(CNN)Kyoto’s annual Kyotographie photography fair is among the most exciting art fairs in Japan. Celebrating its fifth year with the theme of love, the fair has assembled a number of intriguing exhibitions that defy clich, presenting unconventional yet heartfelt interpretations.
Vintage photos of a bygone era
Paris’ Muse Guimet
displayed a selection of prints from the 19th and early 20th centuries dealing with courtesan and wedding customs.
This kind of photography was largely made for export, but appealed to domestic audiences. The imagery — whether staged or not — captured a way of life that was fast disappearing as Japan moved toward Westernization.
When foreigners like Italian-British photographer Felice Beato arrived in the port and trade hub of Yokohama in the 1860s, he established a market for photography featuring Japanese customs. The photos (usually albumen prints) were often hand-colored by painters, and then bound in albums.
Popular themes included walled Yoshiwara pleasure quarter of Edo (now Tokyo), as seen in like “Front Gate of Yoshiwara” (1907-1911) by an anonymous photographer. Celebrity portraits were also in demand, as in the anonymous “Era Kayo, a famous Geisha of Kyoto” (1870s).
At the top of the courtesan pyramid structure were “oiran,” revered for their entertainments in tea ceremony, poetry, dance and music.
Two images, “Tayu and Kamuro, Kyoto” (1910), show front and back views of the elaborately embroidered kimono of a high-ranking courtesan flanked by her assistants.
An endearing image of love among these, though one tinged with sadness, is “Ponta, a Famous Geisha of Shinbashi, Tokyo” (c. 1895) by Kajima Seibei. Ponta was a frequent portrait sitter for the photographer. Divorced and destitute, Seibei eventually married her, and the two spent their later years together in Kyoto.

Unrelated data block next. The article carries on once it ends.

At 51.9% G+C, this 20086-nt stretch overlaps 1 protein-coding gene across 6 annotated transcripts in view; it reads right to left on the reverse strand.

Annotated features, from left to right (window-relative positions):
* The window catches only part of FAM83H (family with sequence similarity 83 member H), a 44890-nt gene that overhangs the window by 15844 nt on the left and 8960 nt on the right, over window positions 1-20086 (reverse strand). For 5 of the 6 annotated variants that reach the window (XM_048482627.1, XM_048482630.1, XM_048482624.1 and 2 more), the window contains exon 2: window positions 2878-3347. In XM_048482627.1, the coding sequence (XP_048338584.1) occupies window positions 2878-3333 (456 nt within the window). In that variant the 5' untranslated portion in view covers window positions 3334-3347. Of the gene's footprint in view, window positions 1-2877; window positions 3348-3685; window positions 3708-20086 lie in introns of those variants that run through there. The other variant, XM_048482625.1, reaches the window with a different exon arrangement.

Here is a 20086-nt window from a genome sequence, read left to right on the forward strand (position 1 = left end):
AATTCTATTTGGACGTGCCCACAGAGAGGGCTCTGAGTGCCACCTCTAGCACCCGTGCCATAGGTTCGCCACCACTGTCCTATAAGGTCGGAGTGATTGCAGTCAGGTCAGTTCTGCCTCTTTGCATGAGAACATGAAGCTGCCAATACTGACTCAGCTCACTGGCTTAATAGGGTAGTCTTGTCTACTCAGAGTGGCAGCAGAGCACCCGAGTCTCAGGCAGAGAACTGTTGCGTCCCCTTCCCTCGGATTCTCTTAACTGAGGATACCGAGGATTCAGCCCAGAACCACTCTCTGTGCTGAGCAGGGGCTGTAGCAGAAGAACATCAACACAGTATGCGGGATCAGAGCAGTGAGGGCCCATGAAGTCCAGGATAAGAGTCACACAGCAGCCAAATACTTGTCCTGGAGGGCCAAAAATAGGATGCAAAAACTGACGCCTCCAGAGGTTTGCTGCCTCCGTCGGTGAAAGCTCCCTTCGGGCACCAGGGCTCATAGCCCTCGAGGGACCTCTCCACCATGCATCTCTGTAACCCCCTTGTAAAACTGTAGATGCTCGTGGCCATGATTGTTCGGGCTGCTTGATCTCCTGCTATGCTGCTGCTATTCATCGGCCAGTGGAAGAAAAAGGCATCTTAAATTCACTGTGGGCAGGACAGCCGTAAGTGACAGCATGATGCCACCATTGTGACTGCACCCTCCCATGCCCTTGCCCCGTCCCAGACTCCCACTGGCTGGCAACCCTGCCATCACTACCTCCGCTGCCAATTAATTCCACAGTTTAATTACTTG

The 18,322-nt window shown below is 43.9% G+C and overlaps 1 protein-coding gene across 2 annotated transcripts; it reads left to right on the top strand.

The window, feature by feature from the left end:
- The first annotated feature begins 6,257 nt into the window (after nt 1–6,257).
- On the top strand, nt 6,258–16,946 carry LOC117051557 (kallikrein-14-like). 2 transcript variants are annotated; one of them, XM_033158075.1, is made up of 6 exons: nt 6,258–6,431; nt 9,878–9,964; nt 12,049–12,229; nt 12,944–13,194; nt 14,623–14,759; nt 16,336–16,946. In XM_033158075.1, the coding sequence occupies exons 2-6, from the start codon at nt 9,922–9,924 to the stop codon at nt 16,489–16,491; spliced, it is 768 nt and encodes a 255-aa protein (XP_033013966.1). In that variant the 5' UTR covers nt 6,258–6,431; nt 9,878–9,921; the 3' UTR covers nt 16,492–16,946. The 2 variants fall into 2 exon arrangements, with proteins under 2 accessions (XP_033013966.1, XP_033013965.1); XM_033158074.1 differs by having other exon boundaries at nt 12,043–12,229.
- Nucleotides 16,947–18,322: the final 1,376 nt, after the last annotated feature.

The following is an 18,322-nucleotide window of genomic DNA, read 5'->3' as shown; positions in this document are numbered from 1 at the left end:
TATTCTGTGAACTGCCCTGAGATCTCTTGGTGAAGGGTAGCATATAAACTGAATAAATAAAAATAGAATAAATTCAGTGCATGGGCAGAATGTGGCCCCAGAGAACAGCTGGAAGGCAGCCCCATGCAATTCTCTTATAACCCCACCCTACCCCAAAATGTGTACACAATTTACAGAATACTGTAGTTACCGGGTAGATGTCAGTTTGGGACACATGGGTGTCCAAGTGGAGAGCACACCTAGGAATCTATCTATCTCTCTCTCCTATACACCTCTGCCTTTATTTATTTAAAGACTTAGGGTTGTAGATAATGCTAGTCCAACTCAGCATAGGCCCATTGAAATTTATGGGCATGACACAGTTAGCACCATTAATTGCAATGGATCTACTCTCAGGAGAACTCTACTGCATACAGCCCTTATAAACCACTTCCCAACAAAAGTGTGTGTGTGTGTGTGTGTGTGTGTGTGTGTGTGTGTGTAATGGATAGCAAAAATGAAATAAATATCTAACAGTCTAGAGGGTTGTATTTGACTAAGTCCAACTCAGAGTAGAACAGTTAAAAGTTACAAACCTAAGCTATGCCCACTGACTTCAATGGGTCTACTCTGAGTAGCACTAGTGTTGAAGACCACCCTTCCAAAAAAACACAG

New work from an old master
is Japan’s most internationally recognized postwar photographer, perhaps best known for his provocative nudes and bondage scenes.
There have also been poetic series like “Sentimental Journey” (1971), a photo diary charting his honeymoon with his wife, Yoko, who died in 1990.
And yet the variant of shown at this year’s Kyotographie is his love of photography, the motive behind his latest series, “A Desktop Love.”
Araki arranged his personal collection of toys with potted plants on a desk at home, “spontaneously placing down things I like and photographing them,” he said in a statement.
In one, naked, tied-up female figurines are posed on top of a coiling toy serpent with bloodied fangs, while blood-soaked dinosaurs attack from both sides. In another, a figure emerges from tropical plants.
A story of survival
‘s works blend fictive and real-life elements from Okinawa, her birthplace, from the mid-20th century to its current occupation by the American military.
“Your voice came out of my throat” (2009) is a poignant oral history piece in video projection. In an empathetic exercise, the photographer retells the story of a survivor of the Battle of Saipan at the end of WWII.
The artist’s face, tightly framed, initially mimics the mouth movements and facial expressions of the survivor’s voice-over. He recalls tanks and starvation, and mass graves he calls “halls.” He then speaks of watching his mother and sister jump to their deaths off the island’s cliffs.
As Yamashiro’s face is streaked by tears, the man’s facial features are transposed on top of artist’s. Subsequently, the man’s experiences are internalized as Yamashiro begins to recount the man’s experiences in her own voice.
“For a moment, my body was transformed into a screen that was dyed with the experience of the other,” Yamashiro said. “What I saw at that moment was not the survivor’s experience itself, but what I imagined from the words he had spoken.”
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